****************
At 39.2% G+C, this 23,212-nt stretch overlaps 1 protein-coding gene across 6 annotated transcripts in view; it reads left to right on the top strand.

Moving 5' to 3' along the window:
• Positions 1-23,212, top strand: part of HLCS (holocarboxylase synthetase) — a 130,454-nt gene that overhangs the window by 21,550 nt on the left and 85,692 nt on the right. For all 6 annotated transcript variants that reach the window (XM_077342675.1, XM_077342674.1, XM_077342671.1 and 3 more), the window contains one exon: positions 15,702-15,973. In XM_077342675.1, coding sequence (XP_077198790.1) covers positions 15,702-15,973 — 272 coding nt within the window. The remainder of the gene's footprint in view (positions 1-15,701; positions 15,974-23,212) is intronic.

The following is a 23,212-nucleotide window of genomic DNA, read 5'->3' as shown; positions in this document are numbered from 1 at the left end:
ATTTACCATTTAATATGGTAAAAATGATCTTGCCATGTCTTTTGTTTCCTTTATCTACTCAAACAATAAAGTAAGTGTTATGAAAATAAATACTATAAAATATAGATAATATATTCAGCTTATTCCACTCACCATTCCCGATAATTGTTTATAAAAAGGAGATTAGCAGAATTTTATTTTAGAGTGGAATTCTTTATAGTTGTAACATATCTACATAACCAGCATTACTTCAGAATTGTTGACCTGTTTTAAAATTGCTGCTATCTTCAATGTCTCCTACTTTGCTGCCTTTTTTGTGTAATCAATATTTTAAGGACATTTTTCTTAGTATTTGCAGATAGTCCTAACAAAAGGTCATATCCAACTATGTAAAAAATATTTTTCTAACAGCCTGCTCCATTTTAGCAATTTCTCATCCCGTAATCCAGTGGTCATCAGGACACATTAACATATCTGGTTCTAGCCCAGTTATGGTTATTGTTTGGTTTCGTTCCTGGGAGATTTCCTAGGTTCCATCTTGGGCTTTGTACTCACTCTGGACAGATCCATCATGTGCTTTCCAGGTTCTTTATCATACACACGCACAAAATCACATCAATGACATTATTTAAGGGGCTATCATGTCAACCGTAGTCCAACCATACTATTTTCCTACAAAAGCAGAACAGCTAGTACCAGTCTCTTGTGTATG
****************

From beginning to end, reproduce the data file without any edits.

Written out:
At 39.2% G+C, this 23,212-nt stretch overlaps 1 protein-coding gene across 6 annotated transcripts in view; it reads left to right on the top strand.

Moving 5' to 3' along the window:
• Positions 1-23,212, top strand: part of HLCS (holocarboxylase synthetase) — a 130,454-nt gene that overhangs the window by 21,550 nt on the left and 85,692 nt on the right. For all 6 annotated transcript variants that reach the window (XM_077342675.1, XM_077342674.1, XM_077342671.1 and 3 more), the window contains one exon: positions 15,702-15,973. In XM_077342675.1, coding sequence (XP_077198790.1) covers positions 15,702-15,973 — 272 coding nt within the window. The remainder of the gene's footprint in view (positions 1-15,701; positions 15,974-23,212) is intronic.

The following is a 23,212-nucleotide window of genomic DNA, read 5'->3' as shown; positions in this document are numbered from 1 at the left end:
ATTTACCATTTAATATGGTAAAAATGATCTTGCCATGTCTTTTGTTTCCTTTATCTACTCAAACAATAAAGTAAGTGTTATGAAAATAAATACTATAAAATATAGATAATATATTCAGCTTATTCCACTCACCATTCCCGATAATTGTTTATAAAAAGGAGATTAGCAGAATTTTATTTTAGAGTGGAATTCTTTATAGTTGTAACATATCTACATAACCAGCATTACTTCAGAATTGTTGACCTGTTTTAAAATTGCTGCTATCTTCAATGTCTCCTACTTTGCTGCCTTTTTTGTGTAATCAATATTTTAAGGACATTTTTCTTAGTATTTGCAGATAGTCCTAACAAAAGGTCATATCCAACTATGTAAAAAATATTTTTCTAACAGCCTGCTCCATTTTAGCAATTTCTCATCCCGTAATCCAGTGGTCATCAGGACACATTAACATATCTGGTTCTAGCCCAGTTATGGTTATTGTTTGGTTTCGTTCCTGGGAGATTTCCTAGGTTCCATCTTGGGCTTTGTACTCACTCTGGACAGATCCATCATGTGCTTTCCAGGTTCTTTATCATACACACGCACAAAATCACATCAATGACATTATTTAAGGGGCTATCATGTCAACCGTAGTCCAACCATACTATTTTCCTACAAAAGCAGAACAGCTAGTACCAGTCTCTTGTGTATG